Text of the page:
“No perfect papyri, but only fragments, have been found at Pompeii. At Herculaneum, up to the year 1825, 1,756 had been obtained, besides many others destroyed by the workmen, who imagined them to be mere sticks of charcoal. Most of them were found in a suburban villa, in a room of small dimensions, ranged in presses round the sides of the room, in the center of which stood a sort of rectangular bookcase.
“Sir Humphry Davy, after investigating their chemical nature, arrived at the conclusion that they had not been carbonized by heat, but changed by the long action of air and moisture; and he visited Naples in hopes of rendering the resources of chemistry available towards deciphering these long-lost literary treasures. His expectations, however, were not fully crowned with success, although the partial efficacy of his methods was established; and he relinquished the pursuit at the end of six months, partly from disappointment, partly from a belief that vexatious obstacles were thrown in his way by the jealousy of the persons to whom the task of unrolling had been intrusted. About five hundred volumes have been well and neatly unrolled. It is rather remarkable that, as far as can be learned, no manuscript of any known standard work has been found, nor, indeed, any production of any of the great luminaries of the ancient world. The most celebrated person of whom any work has been found is Epicurus, whose treatise, De Natura, has been successfully unrolled. This and a few other treatises have been published. The library in which this was found appears to have been rich in treatises on the Epicurean philosophy. The only Latin work which it contained was a poem, attributed to Rabirius, on the war of Caesar and Antony.”
Beginning with A. D. 200, the employment of inks became more and more constant and popular. Rediscoveries of ancient formulas belonging to a more remote antiquity multiplied in number. Silver ink was again quite common in most countries. Red ink made of vermilion (a composition of mercury, sulphur and potash) and cinnabar (native mercuric sulphide) were employed in the writing of the titles as was blue ink made of indigo, cobalt or oxide of copper. Tyrian purple was used for coloring the parchment or vellum. The “Indian” inks made by the Chinese were imported and used in preference to those of similar character manufactured at home. The stylus and waxed tablets though still used, in a measure gave way to the reawakened interest in ink and ink writings.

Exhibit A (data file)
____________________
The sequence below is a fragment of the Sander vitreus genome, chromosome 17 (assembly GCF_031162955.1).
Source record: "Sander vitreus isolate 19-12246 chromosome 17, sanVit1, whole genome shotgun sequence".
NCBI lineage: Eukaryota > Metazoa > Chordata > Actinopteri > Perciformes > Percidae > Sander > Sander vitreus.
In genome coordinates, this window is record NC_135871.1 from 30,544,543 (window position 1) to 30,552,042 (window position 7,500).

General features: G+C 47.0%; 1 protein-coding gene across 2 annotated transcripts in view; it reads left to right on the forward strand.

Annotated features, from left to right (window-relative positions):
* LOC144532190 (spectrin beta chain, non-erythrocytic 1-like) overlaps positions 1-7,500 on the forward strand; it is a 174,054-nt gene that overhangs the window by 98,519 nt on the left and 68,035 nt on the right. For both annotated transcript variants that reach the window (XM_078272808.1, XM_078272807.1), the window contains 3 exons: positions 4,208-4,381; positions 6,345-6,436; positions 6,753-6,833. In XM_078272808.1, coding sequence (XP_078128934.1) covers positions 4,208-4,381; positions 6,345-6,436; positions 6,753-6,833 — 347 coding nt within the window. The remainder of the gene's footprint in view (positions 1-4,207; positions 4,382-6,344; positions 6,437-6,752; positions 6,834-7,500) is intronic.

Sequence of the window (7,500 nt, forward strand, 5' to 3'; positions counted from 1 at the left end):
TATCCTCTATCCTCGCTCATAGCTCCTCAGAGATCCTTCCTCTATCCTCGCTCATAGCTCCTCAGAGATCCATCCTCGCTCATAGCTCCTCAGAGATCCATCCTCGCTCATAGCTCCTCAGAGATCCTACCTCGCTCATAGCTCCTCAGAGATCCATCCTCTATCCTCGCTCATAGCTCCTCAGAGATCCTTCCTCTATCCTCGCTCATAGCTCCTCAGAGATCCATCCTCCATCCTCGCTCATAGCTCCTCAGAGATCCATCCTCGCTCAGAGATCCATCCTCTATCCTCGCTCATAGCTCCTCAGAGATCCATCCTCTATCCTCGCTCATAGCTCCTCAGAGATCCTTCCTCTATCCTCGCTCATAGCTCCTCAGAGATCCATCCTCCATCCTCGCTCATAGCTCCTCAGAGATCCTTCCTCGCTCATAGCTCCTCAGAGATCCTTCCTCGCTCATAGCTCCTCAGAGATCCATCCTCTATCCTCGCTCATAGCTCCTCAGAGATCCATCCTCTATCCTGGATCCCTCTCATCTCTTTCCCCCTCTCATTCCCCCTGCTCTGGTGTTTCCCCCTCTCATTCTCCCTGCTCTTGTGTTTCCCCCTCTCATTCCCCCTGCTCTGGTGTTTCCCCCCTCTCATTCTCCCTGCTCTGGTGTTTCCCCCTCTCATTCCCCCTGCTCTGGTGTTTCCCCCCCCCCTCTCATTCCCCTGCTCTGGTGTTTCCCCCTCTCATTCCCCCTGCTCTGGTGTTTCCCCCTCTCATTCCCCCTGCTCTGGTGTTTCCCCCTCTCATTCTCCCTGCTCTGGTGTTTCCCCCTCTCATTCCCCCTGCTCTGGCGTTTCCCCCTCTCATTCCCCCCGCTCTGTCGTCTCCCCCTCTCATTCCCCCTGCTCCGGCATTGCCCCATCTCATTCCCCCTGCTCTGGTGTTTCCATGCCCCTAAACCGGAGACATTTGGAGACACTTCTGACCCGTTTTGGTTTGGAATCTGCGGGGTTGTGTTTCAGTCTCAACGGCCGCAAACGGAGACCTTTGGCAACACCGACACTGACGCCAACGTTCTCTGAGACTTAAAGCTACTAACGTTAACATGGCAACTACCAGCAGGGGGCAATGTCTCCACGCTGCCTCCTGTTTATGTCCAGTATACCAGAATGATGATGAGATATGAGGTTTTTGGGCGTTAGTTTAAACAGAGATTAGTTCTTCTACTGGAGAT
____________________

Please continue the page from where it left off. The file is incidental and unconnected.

A greater facility in writing, due to the gradual reduction in size of the uncial (inch) letters was thereby attained.
There were “writers in gold” and “writers in silver” who travelled from the East into Greece and who bad found their way before the third century into the very heart of Rome. Their business was to embellish the manuscript writings of those times. It was considered en regale for authors to “illuminate” their MSS. and those who failed to do so suffered in popularity.
These authors frequently allude to their use of red, black and secret inks.
Martial in his first epistle points out the bookseller’s shop opposite the Julian Forum where his works may be obtained “smoothed with pumice stone and decorated with purple.” Seneca mentions books ornamented “cum imaginabus.” Varro is related by the younger Pliny to have illustrated his works by pictures of more than seven hundred illustrious persons. Martial dwells on the edition of Virgil, with his portrait as a frontispiece.
The earliest recorded instance of the richer adornments of golden lettering on purple or rose-stained vellum is given by Julius Capitolinus in his life of the Emperor Maximinus the younger. He therein mentions that the mother of the emperor presented to him on his return to his tutor (early in the third century), a copy of the works of Homer, written in gold upon purple vellum.
The fugitive character, as before stated, of a great many of the colored inks, and indeed most of the black ones which were undoubtedly employed, is the principal reason why so few specimens of them remain to us. Those which have proved themselves so lasting in character as to be still extant, bear evidence of extreme care in the preparation of both the inks and the materials on which the writings appear. Perhaps one of the finest illustrations of this practice is to be found in a book of the Four Gospels of Italian origin, discovered in the tenth century (a work of the fourth century) and deposited in the Harlein Library. This book is written in “Indian” ink and possesses magnificently embellished and illuminated letters at the beginning of each Gospel, which are on vellum stained in different colors.